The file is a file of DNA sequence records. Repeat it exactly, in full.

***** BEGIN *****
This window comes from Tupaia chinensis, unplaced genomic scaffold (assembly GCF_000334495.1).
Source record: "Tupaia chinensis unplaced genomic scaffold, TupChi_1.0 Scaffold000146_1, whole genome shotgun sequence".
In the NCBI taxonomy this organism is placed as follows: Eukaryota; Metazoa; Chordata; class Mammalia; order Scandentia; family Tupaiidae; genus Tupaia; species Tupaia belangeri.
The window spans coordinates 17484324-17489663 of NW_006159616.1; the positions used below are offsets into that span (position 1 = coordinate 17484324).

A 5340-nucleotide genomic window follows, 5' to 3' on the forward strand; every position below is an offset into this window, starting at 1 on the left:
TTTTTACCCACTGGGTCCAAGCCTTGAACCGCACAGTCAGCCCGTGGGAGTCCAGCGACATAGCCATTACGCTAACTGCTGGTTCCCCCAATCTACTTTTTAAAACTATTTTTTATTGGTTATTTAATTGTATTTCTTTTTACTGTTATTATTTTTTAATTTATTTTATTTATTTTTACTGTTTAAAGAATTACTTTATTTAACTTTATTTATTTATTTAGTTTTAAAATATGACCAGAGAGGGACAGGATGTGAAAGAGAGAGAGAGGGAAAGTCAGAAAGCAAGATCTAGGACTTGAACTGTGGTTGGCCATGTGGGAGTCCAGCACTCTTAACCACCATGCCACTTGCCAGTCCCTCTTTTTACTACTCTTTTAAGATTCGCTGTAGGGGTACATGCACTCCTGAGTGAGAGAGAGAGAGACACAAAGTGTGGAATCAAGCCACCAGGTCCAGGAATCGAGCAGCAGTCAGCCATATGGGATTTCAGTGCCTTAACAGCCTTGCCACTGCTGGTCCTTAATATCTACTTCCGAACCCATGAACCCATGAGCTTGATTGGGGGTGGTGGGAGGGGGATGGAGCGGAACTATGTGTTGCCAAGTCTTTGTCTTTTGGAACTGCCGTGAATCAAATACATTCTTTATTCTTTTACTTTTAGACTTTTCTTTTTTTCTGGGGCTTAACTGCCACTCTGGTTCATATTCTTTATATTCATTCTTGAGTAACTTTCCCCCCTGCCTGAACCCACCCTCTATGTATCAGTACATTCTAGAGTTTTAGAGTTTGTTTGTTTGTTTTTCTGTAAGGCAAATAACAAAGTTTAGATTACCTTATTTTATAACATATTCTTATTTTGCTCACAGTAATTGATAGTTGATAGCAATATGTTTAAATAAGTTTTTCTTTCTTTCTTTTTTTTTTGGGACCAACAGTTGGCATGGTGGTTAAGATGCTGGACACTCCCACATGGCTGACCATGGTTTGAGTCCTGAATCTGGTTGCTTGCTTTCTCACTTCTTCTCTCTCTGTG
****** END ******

This window comes from Tupaia chinensis, unplaced genomic scaffold (assembly GCF_000334495.1).
Source record: "Tupaia chinensis unplaced genomic scaffold, TupChi_1.0 Scaffold000146_1, whole genome shotgun sequence".
In the NCBI taxonomy this organism is placed as follows: Eukaryota; Metazoa; Chordata; class Mammalia; order Scandentia; family Tupaiidae; genus Tupaia; species Tupaia belangeri.
The window spans coordinates 17484324-17489663 of NW_006159616.1; the positions used below are offsets into that span (position 1 = coordinate 17484324).

A 5340-nucleotide genomic window follows, 5' to 3' on the forward strand; every position below is an offset into this window, starting at 1 on the left:
TTTTTACCCACTGGGTCCAAGCCTTGAACCGCACAGTCAGCCCGTGGGAGTCCAGCGACATAGCCATTACGCTAACTGCTGGTTCCCCCAATCTACTTTTTAAAACTATTTTTTATTGGTTATTTAATTGTATTTCTTTTTACTGTTATTATTTTTTAATTTATTTTATTTATTTTTACTGTTTAAAGAATTACTTTATTTAACTTTATTTATTTATTTAGTTTTAAAATATGACCAGAGAGGGACAGGATGTGAAAGAGAGAGAGAGGGAAAGTCAGAAAGCAAGATCTAGGACTTGAACTGTGGTTGGCCATGTGGGAGTCCAGCACTCTTAACCACCATGCCACTTGCCAGTCCCTCTTTTTACTACTCTTTTAAGATTCGCTGTAGGGGTACATGCACTCCTGAGTGAGAGAGAGAGAGACACAAAGTGTGGAATCAAGCCACCAGGTCCAGGAATCGAGCAGCAGTCAGCCATATGGGATTTCAGTGCCTTAACAGCCTTGCCACTGCTGGTCCTTAATATCTACTTCCGAACCCATGAACCCATGAGCTTGATTGGGGGTGGTGGGAGGGGGATGGAGCGGAACTATGTGTTGCCAAGTCTTTGTCTTTTGGAACTGCCGTGAATCAAATACATTCTTTATTCTTTTACTTTTAGACTTTTCTTTTTTTCTGGGGCTTAACTGCCACTCTGGTTCATATTCTTTATATTCATTCTTGAGTAACTTTCCCCCCTGCCTGAACCCACCCTCTATGTATCAGTACATTCTAGAGTTTTAGAGTTTGTTTGTTTGTTTTTCTGTAAGGCAAATAACAAAGTTTAGATTACCTTATTTTATAACATATTCTTATTTTGCTCACAGTAATTGATAGTTGATAGCAATATGTTTAAATAAGTTTTTCTTTCTTTCTTTTTTTTTTGGGACCAACAGTTGGCATGGTGGTTAAGATGCTGGACACTCCCACATGGCTGACCATGGTTTGAGTCCTGAATCTGGTTGCTTGCTTTCTCACTTCTTCTCTCTCTGTG